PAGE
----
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System Design Modeling and Metamodeling

  • John P. van Gigch

Table of contents

  1. Front Matter
    Pages i-xiv
  2. Plan of Book

    1. John P. van Gigch
      Pages 1-3
  3. The Nature of Reality

    1. Front Matter
      Pages 5-7
    2. John P. van Gigch
      Pages 9-27
    3. John P. van Gigch
      Pages 29-59
    4. John P. van Gigch
      Pages 61-95
  4. Modeling

    1. Front Matter
      Pages 97-99
    2. John P. van Gigch
      Pages 101-118
    3. John P. van Gigch
      Pages 119-136
    4. John P. van Gigch
      Pages 137-170
    5. John P. van Gigch
      Pages 171-188
    6. John P. van Gigch
      Pages 189-219
  5. Metamodeling

    1. Front Matter
      Pages 221-223
    2. John P. van Gigch
      Pages 225-232
    3. John P. van Gigch
      Pages 233-254
    4. John P. van Gigch
      Pages 255-274
    5. John P. van Gigch
      Pages 275-296
    6. John P. van Gigch
      Pages 297-310
  6. Metamodeling and Organizational Decision Making

    1. Front Matter
      Pages 311-313
    2. John P. van Gigch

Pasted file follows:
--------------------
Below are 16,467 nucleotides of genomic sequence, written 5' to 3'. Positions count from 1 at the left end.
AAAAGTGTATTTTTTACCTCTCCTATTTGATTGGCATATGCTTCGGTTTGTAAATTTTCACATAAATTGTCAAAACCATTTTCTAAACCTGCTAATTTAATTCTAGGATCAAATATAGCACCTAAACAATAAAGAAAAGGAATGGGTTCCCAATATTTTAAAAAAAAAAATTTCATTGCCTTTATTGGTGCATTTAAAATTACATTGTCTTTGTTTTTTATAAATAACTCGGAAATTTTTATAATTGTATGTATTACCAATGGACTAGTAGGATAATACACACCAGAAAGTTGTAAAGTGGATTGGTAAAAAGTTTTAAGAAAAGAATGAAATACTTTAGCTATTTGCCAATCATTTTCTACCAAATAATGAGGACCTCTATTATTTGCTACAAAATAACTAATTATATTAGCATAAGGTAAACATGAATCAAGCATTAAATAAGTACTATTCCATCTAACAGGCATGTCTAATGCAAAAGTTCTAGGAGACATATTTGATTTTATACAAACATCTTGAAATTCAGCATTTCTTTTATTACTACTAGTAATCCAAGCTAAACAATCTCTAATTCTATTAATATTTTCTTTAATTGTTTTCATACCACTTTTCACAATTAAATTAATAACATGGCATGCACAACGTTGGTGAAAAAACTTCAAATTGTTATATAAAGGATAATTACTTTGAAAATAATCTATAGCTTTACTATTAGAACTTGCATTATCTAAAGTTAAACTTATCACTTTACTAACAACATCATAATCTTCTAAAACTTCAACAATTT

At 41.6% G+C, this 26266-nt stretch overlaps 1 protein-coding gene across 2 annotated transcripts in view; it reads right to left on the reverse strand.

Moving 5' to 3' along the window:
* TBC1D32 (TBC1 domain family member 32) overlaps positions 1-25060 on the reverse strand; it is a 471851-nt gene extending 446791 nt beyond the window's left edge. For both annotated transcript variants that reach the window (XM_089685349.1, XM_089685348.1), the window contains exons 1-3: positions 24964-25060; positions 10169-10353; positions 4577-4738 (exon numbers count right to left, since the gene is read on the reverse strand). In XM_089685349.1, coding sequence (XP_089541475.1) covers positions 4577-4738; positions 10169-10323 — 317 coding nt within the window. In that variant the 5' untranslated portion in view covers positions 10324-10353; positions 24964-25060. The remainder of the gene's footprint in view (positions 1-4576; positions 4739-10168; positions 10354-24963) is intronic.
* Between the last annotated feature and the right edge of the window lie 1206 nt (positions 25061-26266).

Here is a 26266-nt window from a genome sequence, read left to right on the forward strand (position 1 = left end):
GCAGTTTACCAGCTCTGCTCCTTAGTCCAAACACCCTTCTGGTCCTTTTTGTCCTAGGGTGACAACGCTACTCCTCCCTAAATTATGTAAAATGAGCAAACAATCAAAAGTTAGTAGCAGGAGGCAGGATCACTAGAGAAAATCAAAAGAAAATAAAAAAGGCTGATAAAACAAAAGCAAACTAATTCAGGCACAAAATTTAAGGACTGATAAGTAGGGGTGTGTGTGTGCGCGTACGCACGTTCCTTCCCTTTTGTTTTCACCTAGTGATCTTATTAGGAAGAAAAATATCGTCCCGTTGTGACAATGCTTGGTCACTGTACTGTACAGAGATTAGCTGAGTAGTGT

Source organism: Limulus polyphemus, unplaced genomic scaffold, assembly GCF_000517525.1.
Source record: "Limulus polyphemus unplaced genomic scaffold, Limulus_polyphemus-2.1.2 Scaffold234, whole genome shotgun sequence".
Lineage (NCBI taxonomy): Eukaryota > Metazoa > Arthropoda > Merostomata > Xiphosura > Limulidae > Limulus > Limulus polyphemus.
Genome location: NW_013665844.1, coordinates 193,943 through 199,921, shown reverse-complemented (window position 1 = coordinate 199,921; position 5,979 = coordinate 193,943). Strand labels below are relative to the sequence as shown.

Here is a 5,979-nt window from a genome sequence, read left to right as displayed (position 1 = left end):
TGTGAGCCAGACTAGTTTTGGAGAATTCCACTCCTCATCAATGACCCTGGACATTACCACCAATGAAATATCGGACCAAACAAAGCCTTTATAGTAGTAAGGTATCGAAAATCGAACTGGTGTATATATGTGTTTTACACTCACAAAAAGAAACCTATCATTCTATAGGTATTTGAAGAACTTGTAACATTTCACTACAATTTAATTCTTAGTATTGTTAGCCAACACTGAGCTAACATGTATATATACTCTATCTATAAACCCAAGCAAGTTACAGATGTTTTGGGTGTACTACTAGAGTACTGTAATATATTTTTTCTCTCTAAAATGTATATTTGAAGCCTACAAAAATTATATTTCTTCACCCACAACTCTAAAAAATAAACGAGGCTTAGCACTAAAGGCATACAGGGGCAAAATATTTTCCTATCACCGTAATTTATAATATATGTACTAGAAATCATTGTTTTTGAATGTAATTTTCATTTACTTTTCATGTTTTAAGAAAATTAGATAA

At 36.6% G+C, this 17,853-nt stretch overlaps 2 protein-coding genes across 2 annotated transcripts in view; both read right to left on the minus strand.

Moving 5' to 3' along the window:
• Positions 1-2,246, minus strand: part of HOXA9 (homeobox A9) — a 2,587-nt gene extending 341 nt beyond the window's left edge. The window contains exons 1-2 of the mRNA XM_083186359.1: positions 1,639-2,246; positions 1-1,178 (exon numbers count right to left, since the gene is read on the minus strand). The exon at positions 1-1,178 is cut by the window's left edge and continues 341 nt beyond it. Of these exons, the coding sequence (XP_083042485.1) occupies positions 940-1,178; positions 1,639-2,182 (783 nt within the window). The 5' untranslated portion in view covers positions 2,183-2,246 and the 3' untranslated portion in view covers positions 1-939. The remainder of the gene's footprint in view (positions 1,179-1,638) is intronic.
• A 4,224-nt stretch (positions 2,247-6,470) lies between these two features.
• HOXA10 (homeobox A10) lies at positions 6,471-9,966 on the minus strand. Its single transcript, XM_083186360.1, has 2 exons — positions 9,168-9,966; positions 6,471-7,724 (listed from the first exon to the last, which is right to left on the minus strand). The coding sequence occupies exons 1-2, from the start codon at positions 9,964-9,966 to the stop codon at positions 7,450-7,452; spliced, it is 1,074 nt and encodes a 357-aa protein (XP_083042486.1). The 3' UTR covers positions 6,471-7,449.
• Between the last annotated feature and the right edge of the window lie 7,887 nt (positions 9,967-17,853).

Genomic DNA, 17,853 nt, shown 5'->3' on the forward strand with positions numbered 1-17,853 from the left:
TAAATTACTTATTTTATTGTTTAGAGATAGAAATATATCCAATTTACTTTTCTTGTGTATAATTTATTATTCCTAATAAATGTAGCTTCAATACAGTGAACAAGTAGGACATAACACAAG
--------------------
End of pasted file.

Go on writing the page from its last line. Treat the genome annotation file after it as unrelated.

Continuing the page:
Pages 333-341
    3. John P. van Gigch
      Pages 359-397
    4. John P. van Gigch
      Pages 399-421
  7. Back Matter
    Pages 423-453

About this book

Introduction

This book is a venture in the worlds of modeling and of metamodeling. At this point, I will not reveal to readers what constitutes metamodeling. Suf­ fice it to say that the pitfalls and shortcomings of modeling can be cured only if we resort to a higher level of inquiry called metainquiry and metadesign. We reach this level by the process of abstraction. The book contains five chapters from my previous work, Applied General Systems Theory (Harper and Row, London and New York, First Edition 1974, Second Edition 1978). More than ten years after its publication, this material still appears relevant to the main thrust of system design. This book is dedicated to all those who are involved in changing the world for the better. In a way we all are involved in system design: from the city manager who struggles with the problems of mass transportation or the consolidation of a city and its suburbs to the social worker who tries to provide benefits to the urban poor. It includes the engineer who designs the shuttle rockets. It involves the politician engaged in drafting a bill to recycle containers, or one to prevent pesticide contamination of our food. The politician might even need system design to chart his or her own re-election campaign.

Keywords

complexity control information model modeling organization systems theory

Authors and affiliations

  • John P. van Gigch
    • 1
  1. 1.California State UniversitySacramentoUSA

Bibliographic information

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